A Trumpian look at a holiday favorite, just in time for your family sing-a-long. Sung to the tune of Twelve Days of Christmas.
The setting was 1930s Meraux, Lousiana, now a suburb of New Orleans, then a sprawling rural area with cotton fields and swampland. Ural Thomas — age 3 — his mother and a dozen or so of his siblings and neighbors settle down on their front porch at sundown.
“The porch was like our TV, that’s where all the stories were told.” Thomas relates before launching into one such story with a sly grin on his face. “The Greenwood [song was derived] from a story my Mom would tell about experiences from when she was a little girl. The Greenwood was a place that was too wild, where you weren’t allowed to go. Once, my grandfather went into the Greenwood to go hunting, he was gone 3 or 4 days. He hadn’t found anything. He sat on a log to rest and eat, and took his knife out and a block of cheese. He cut off a piece of cheese and he took his knife and he stuck in the log. He ate his lunch and then he pulled the knife out of the log and blood came out. He saw the blood running and he said, “Damn, I never seen no tree bleed.” He followed the tree to it’s end and it turned out to a great big snake, turning with his mouth open. My grandpa was so scared he threw down his rifle and he went running!” Ural clasps his hands as he laughs at the thought.
“It’s my first real day of full-time freelance,” Nick Misani says with nervous excitement. I congratulate Nick on getting out of pajamas on day one. “Well, half out of pajamas,” he admits. “I’m still just coming to terms with being accountable for my time and staying on schedule.” Nick is fresh from a three year stint working at Louise Fili Ltd, and before that, Penguin Random House. His book design, lettering and packaging design work is varied and strongly references historical design movements, which he says Louise helped impart. An Italian American, Nick was born in Italy, studied in Japan, and finally found his way to New York City and to graphic design.
My interview with Nick covers the winding path of this Young Gun’s career, his inspiration, thoughts on having a style and his hopes and fears for the future of his career.
“Aguacate…Aguacate!” A street vendor’s voice rang out, echoing down the winding colonial streets of Barrio San Antonio in Cali, Colombia. Every morning the vendor would wheel his cart overflowing with avocados as large as your face down the streets. You buy avocados in Colombia they way your buy a baguette in France, direct from a vendor and fresh, daily. Paired with salt and lime they were my go-to snack in Colombia, though they were filling enough to be a meal. Colombia is dripping with an abundance of fruit. Mango and lime trees are at every turn with excess fruit spilling on to the sidewalk and filling the shelves of every tienda.
In America it’s a rather taboo topic. As an independent designer for over 7 years, I often don’t have a good grasp of what my career looks like from a monetary perspective (leading to the yearly tax season surprise!). Without understanding and managing expectations about money, it’s hard to have a firm grasp on what a freelance career looks like. I put together this annual report in order to gain a better understanding about the way time and money breakdown, as well as to create a conversation with other independent creatives. Being self-employed, like running any business, is about embracing the ups and downs, the good and bad. At the end of the day, it is my choice to remain independent despite the wild ride.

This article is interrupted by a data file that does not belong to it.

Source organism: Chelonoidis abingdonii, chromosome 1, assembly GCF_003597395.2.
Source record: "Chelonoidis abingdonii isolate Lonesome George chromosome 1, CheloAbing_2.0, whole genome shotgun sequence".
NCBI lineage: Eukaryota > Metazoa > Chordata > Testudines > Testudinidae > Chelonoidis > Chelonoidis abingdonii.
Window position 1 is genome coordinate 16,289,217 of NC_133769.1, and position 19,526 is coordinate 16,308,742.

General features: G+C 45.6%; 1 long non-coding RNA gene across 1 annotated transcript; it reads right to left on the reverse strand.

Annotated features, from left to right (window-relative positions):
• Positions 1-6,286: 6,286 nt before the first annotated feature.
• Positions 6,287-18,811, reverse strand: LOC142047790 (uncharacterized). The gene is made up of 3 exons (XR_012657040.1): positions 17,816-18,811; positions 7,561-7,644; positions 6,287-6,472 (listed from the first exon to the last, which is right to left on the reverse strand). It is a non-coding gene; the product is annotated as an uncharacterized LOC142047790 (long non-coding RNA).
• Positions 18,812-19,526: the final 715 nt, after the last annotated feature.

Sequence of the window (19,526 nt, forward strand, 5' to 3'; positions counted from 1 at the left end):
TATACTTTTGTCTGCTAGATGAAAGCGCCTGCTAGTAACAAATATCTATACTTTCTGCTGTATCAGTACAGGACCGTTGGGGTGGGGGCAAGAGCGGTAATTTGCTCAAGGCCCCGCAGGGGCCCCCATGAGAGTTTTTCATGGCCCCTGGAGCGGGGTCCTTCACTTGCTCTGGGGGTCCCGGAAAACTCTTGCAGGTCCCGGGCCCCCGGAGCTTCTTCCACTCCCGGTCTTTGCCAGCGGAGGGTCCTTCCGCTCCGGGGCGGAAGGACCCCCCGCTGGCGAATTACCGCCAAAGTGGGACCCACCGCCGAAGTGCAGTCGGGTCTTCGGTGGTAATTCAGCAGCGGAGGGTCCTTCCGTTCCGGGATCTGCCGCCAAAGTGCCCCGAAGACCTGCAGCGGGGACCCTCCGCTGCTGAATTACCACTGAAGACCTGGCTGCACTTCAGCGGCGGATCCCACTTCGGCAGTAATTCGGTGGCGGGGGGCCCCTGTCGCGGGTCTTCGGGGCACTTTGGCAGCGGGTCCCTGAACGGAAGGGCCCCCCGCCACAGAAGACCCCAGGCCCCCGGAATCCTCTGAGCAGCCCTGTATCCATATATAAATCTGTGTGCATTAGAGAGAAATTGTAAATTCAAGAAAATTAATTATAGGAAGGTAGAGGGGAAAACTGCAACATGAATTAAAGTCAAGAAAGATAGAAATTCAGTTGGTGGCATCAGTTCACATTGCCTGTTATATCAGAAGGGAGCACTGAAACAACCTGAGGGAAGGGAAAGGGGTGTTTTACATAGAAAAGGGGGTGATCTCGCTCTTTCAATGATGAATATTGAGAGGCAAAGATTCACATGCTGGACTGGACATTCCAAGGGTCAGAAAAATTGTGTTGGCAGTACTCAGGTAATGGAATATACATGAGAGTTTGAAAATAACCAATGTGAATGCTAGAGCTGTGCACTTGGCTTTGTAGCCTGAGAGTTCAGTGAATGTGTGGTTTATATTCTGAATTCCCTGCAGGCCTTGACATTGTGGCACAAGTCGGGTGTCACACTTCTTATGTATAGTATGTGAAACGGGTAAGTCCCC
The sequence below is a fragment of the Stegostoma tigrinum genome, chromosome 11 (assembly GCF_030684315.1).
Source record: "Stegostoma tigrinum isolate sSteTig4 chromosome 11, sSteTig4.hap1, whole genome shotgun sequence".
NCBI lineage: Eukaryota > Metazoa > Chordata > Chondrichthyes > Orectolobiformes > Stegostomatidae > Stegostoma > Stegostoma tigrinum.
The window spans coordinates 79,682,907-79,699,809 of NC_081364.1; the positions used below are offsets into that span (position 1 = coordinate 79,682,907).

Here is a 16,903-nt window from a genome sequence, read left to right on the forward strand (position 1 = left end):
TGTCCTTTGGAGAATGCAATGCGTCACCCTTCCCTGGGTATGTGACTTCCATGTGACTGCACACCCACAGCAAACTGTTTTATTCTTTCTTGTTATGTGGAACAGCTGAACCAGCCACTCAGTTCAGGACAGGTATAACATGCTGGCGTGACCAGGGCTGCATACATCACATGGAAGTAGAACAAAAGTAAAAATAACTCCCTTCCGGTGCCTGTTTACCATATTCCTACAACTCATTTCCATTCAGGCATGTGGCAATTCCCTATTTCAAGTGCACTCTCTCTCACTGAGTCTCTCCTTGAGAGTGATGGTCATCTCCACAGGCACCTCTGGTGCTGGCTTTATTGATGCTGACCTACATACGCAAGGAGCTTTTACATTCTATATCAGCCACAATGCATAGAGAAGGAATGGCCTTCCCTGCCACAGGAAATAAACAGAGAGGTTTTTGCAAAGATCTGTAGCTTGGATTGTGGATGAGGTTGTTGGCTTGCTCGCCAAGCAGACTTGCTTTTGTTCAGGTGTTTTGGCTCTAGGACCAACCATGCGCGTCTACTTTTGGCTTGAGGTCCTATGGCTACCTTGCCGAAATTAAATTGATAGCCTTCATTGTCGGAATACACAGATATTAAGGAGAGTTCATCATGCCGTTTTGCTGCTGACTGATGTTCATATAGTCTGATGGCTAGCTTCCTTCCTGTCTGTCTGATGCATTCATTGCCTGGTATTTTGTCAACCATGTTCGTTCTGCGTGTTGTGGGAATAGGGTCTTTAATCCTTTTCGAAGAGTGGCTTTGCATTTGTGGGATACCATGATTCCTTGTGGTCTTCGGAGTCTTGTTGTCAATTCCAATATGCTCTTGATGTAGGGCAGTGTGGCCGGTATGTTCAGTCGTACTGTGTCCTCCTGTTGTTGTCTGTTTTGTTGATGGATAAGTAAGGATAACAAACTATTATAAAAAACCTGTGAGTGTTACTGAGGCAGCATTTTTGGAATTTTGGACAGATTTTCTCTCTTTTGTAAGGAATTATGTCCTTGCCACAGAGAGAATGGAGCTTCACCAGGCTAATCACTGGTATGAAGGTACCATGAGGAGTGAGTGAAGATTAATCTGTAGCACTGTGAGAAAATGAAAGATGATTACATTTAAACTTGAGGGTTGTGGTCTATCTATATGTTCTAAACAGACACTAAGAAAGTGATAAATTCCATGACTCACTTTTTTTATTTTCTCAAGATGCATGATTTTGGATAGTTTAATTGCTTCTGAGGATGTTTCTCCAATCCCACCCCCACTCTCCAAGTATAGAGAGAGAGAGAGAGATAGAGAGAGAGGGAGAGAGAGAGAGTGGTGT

“Beyond the mountains, more mountains” Our guide, Eddie, gestures broadly to the horizon. “That’s a Haitian proverb. It reminds you not to think you are that important; there is always someone greater than you.” Looking out at the mountainous landscape surrounding the ruins of the Citadel of Henri Christophe, I find myself wondering about other interpretations. The land here is beautiful, lush and tropical. The mountains jagged in every direction until the land hits the sea, the Northern Coast of Haiti. Eddie points to where Columbus’s Santa María ran aground, the point of colonization.
The Citadel and nearby ruined palace of Sans-Souci represent the lost dream of the Haitian king (and former slave), Henri Christophe. Christophe, together with Jean-Jacques Dessalines, launched the world’s first successful slave rebellion, dramatically overthrowing the French — who were outnumbered by a factor of more than ten.
Marvelous Marilyn. That’s what they called her at Portland’s influential freelancers collective, Studio 1030, where Marilyn Holsinger was the group’s only woman artist in 1960. Marilyn was marvelous by all accounts, but also a serious career woman. She held 11 design positions across 40 years and three states. She worked for ad agencies, newspapers and universities. Her clients included: Meier & Frank, Viewmaster, Revlon, the San Francisco Examiner, Oregon State University (OSU) and countless others. The references on her resume are a list of who’s who in the Portland design scene of that era. She was exuberant and stylish, athletic and a natural leader. She was cracking the glass ceiling just by showing up and doing her best work with grace. “I don’t remember her feeling like what she was doing was groundbreaking,” reflects her daughter Joan. “If anything she was just a woman before her time.”